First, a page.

Thursday, December 19, 2013

Understanding Anbar Before & After the Awakening Pt. VIII Sheikh Majid al-Sulaiman

Sheikh Majid Abdul al-Razzaq Ali al-Sulaiman is one of the two elder sheikhs of the Dulaim tribe, one of the largest in Anbar province. He is the uncle of Sheikh Ali Hatem Sulaiman, and both were leaders in the Awakening movement. The elder Sulaiman has an interesting story because he fled to Jordan in the 1990s after he took part in a failed coup against Saddam Hussein and become involved in opposition politics. After 2003 he quickly became disillusioned with the American occupation and retreated to Anbar. There he became a target of Al Qaeda in Iraq, and that was what led Sulaiman to join the Awakening. That movement quickly became divided by personal rivalries and broke up into different factions. Sheikh Sulaiman’s story therefore covers the gamut of changes that took place in Anbar both before and after the 2003 invasion.

Sheikh Majid al-Sulaiman got involved in the Iraqi opposition movement in the 1990s. He was suspected in a failed coup against Saddam Hussein that led him to flee to Amman, Jordan. There he became involved in the various exile groups that were against the Baathist regime. That put him in contact with people like Iyad Allawi, Ayatollah Mohammed Baqir al-Hakim, Massoud Barzani, Ahmed Chalabi, Jalal Talabani, and the Americans. He went to two major meetings of the opposition in London, one in 2000 and another in 2003. There they argued about what to do with Baath Party members, the army, and other issues in a post-Saddam Iraq, but came to no agreement as there were deep divisions between the different leaders. Instead, Allawi got the sheikh involved with the Americans. After a number of meetings with U.S. officials in the United Arab Emirates and Jordan, Sulaiman was convinced to contact several generals in Anbar, and even returned to Iraq where he handed out satellite phones in Ramadi, Fallujah, and Abu Ghraib to sources that would collect intelligence for Washington. Sulaiman highlights the diversity of the opposition to Saddam. There were religious parties like the Islamic Supreme Council of Iraq, there were ethnic parties like the two Kurdish ones, and there were nationalists and former Baathists like the Iraqi National List, along with sheikhs like Sulaiman. Ultimately the wide range of groups and personalities meant that the opposition could never come to any kind of consensus.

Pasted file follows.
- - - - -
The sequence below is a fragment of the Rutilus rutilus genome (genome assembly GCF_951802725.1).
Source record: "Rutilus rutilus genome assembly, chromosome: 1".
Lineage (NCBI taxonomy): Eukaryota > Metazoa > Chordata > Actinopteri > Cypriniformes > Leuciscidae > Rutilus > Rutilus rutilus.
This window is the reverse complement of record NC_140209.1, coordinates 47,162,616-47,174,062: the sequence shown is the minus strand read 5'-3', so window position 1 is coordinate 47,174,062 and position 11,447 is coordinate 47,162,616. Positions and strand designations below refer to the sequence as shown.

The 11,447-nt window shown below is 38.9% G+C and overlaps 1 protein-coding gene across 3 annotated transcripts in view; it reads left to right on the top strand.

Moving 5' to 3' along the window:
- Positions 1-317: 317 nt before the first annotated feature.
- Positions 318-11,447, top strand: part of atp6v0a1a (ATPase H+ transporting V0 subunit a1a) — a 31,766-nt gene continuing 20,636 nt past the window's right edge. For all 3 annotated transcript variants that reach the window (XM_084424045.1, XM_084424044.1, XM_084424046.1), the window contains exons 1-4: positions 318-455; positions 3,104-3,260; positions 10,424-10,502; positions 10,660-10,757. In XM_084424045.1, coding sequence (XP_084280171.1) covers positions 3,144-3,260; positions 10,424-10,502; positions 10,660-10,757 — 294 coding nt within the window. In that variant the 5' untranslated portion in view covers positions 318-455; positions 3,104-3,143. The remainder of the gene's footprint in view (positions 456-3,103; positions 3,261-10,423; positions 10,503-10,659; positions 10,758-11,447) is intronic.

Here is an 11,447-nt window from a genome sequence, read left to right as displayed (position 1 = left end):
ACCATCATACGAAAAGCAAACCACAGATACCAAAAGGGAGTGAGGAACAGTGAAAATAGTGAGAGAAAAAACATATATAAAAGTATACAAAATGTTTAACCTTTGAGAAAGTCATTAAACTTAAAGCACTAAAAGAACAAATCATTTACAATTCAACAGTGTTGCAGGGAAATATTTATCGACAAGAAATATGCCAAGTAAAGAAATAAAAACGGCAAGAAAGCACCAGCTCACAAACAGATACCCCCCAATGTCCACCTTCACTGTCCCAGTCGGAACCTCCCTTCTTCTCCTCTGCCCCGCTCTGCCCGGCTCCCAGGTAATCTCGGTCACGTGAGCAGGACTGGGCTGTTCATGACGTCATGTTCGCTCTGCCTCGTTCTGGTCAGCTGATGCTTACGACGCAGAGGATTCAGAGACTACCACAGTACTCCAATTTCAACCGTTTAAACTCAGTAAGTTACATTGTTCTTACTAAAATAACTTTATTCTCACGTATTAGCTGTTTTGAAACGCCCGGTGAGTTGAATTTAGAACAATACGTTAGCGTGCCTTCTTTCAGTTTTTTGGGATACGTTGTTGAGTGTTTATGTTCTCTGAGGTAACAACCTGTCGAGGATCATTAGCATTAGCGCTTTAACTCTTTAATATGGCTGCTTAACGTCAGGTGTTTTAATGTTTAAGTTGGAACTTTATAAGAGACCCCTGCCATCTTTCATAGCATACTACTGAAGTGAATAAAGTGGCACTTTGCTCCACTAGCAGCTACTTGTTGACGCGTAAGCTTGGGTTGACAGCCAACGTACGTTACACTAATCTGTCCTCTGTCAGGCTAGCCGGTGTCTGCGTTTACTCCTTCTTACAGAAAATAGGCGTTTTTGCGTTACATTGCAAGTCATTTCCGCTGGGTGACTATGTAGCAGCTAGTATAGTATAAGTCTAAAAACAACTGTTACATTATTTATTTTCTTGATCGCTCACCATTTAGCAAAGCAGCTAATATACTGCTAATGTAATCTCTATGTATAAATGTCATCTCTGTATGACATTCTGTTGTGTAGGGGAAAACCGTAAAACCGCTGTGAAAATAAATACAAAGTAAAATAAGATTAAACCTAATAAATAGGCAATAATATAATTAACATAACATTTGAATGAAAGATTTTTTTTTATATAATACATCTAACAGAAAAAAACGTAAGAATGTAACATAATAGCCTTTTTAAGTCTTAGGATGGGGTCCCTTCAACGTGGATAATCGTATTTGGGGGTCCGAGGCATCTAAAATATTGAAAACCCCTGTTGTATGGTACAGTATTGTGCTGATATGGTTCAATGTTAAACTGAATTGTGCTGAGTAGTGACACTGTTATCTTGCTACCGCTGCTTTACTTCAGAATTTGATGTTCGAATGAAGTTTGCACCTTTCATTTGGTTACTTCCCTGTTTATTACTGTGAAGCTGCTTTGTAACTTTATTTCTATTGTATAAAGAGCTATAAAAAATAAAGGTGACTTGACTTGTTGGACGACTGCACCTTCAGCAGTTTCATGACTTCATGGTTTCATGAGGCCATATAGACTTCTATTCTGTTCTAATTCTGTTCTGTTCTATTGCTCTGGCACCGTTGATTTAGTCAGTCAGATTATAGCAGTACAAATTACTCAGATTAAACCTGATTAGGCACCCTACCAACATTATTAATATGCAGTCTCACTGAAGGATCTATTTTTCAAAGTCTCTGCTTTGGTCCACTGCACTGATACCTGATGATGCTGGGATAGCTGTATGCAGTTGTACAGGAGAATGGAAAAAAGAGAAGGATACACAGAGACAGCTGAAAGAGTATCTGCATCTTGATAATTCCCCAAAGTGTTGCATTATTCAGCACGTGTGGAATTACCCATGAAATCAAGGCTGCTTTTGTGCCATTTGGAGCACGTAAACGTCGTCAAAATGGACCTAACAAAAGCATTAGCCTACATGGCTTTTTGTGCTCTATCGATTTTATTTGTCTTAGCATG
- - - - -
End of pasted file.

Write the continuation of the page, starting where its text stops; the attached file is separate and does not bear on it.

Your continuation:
When the U.S. invasion finally came, Sulaiman was quickly disappointed with its aftermath. He along with Iyad Allawi were taken to the Iraq-Jordan border by the United States to enter after the fall of the regime. He found the Trebil border crossing abandoned and being looted. Then after being greeted by his Dulaim tribe in Ramadi he was called for a meeting in Baghdad with Jay Garner the head of the Office for Reconstruction and Humanitarian Assistance (ORHA) on April 28, which was the first American-led group in charge of post-war Iraq. This was a famous meeting where 300-400 Iraqis asked who was in charge of Iraq, who would provide services, etc. and Garner told them that they were. The attendees then exploded in rage, and the conference ended in discord. Paul Bremer and the Coalition Provisional Authority (CPA) quickly replaced the ORHA and Garner. Sulaiman was just as unhappy with them as with the ORHA. The sheikh was opposed to dissolving both the military and the Baath Party, and believed that the border was being left unguarded allowing Al Qaeda and the Iranians to flow into the country. Sulaiman then met with Adnan Pachachi, Barzani, Chalabi, Hakim, Allawi’s representative Nouri Badra, and Hoshyar Zebari in the Green Zone with Bremer. All of them had complaints about what the CPA was doing, but Bremer would not budge from his policies. When it came to forming the Iraqi Governing Council Sulaiman was asked to join, but he declined, because he was so upset with the CPA. He also complained that the Americans were trying to form a new Iraqi leadership along ethnosectarian lines. The sheikh became so upset with what was happening with the U.S. occupation that he gave up on trying to play a role in Baghdad, and returned to Anbar. Many other Iraqis were just as angry at this period. Some decided that they were better served staying in the capital and working with the Americans to attempt to gain power. Sulaiman however was so disillusioned that he returned to his home in Anbar.